SYRACUSE, N.Y. (WSYR-TV) — May is Asian American Pacific Islander Heritage Month and once again this year, NewsChannel 9 is paying tribute to members of the AAPI community making a difference throughout Central New York.

This week on Asian Americans Standing Strong, NewsChannel 9 is featuring Thien An Huynh-Boyle, a fourth grade teacher at Van Duyn Elementary School in the city of Syracuse.

As soon as you walk into room 225, you can feel the joy inside of Mrs. Huynh-Boyle’s classroom. The love she that has for her students is evident, but it’s also clear how much the students love her.

“I love and adore everything about the Syracuse City School District. That’s why I came back and taught because growing up I had such a good experience at SCSD as a student who didn’t speak English for about a year when I first came here.”


Growing up, Thien An attended Frazer Elementary School in Syracuse before she graduated from Nottingham High School in 2010. Then, she went on to study at Cazenovia College, Utica College, and SUNY Oswego to pursue her education career.

Before Thien An could fulfill her dreams in America, many sacrifices were made.

Thien An was born in the Philippines not long after her parents escaped the war in Vietnam. For the first six years of her life, she and her family lived in a refugee camp before moving to the north side of Syracuse to start their new beginning.

“I never went to school prior to Syracuse because we lived in a refugee camp in the Philippines,” Thien An said. “It was such a huge culture shock for me.”

She nor her parents spoke any English when they immigrated to Central New York. The culture shock and search to find her new identity in the United States created challenges for Thien An.

Growing up, I almost was always ashamed of my Vietnamese culture because the language is different, the food is different, and I, even as an adult have had people make comments about the way I eat, the way I speak, that it sounds funny or whatever. I have been ashamed of my culture for so long that I hid it for so much of my life that it honestly caused me to not know who I was. It made me shy. It made me insecure. It made me want to hide who I was because of the comments in society and the stereotypes that comes with being Asian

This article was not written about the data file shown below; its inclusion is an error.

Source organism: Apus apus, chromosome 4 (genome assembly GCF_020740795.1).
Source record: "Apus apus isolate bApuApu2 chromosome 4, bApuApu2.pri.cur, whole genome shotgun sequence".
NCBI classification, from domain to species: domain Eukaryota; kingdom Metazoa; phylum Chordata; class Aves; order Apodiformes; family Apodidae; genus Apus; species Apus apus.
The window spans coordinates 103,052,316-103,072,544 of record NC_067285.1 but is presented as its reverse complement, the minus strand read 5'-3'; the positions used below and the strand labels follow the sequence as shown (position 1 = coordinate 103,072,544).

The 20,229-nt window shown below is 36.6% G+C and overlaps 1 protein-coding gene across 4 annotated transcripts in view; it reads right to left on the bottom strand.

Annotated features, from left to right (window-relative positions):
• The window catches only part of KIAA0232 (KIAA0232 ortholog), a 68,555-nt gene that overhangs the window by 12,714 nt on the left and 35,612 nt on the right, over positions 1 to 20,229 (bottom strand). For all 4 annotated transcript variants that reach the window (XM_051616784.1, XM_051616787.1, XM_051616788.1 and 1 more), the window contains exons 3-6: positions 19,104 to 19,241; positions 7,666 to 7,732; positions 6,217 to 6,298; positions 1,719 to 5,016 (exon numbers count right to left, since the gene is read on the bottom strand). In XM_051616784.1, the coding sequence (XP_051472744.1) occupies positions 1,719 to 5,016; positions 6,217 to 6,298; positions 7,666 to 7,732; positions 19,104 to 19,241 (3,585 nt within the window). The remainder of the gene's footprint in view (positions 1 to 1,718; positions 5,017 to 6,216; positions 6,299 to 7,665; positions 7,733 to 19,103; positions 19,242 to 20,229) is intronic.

As an adult, Thien An has come to proudly embrace her Vietnamese upbringing, culture, and family traditions.

“It’s almost like now I am able to be my most authentic self. I feel like I’m such a better human being and teacher because I know who I am solidified as a person, and I can share that with my kids.”


As a teacher, it’s important for Thien An to share her culture with her students through history lessons, celebrations like Lunar New Year, and even by feeding the kids some of her mother’s homemade Vietnamese staples.

“The empathy that these kids are showing just tells me that the decision I’ve made is going to make their life so much more enriched when they grow up,” Thien An explained. “When they meet another Asian American, they’re going to be able to say ‘where are you from’ respectfully and share their knowledge of what they experienced with Asian Americans when they were growing up.”

Thien An hopes by opening up to her students about her experiences as an Asian American, it will encourage them to celebrate who they are.

“I would tell them that what you are, the culture, the family that you come from is magical. It’s unique. It’s wonderful. I want the little kids to embrace and love who they are…every single piece of it.”


Thien An’s parents own and operate Susu’s Produce. Her family sells exotic and locally grown fruits, vegetables, spices, herbs and flowers at the Downtown Farmers Market in Clinton Square.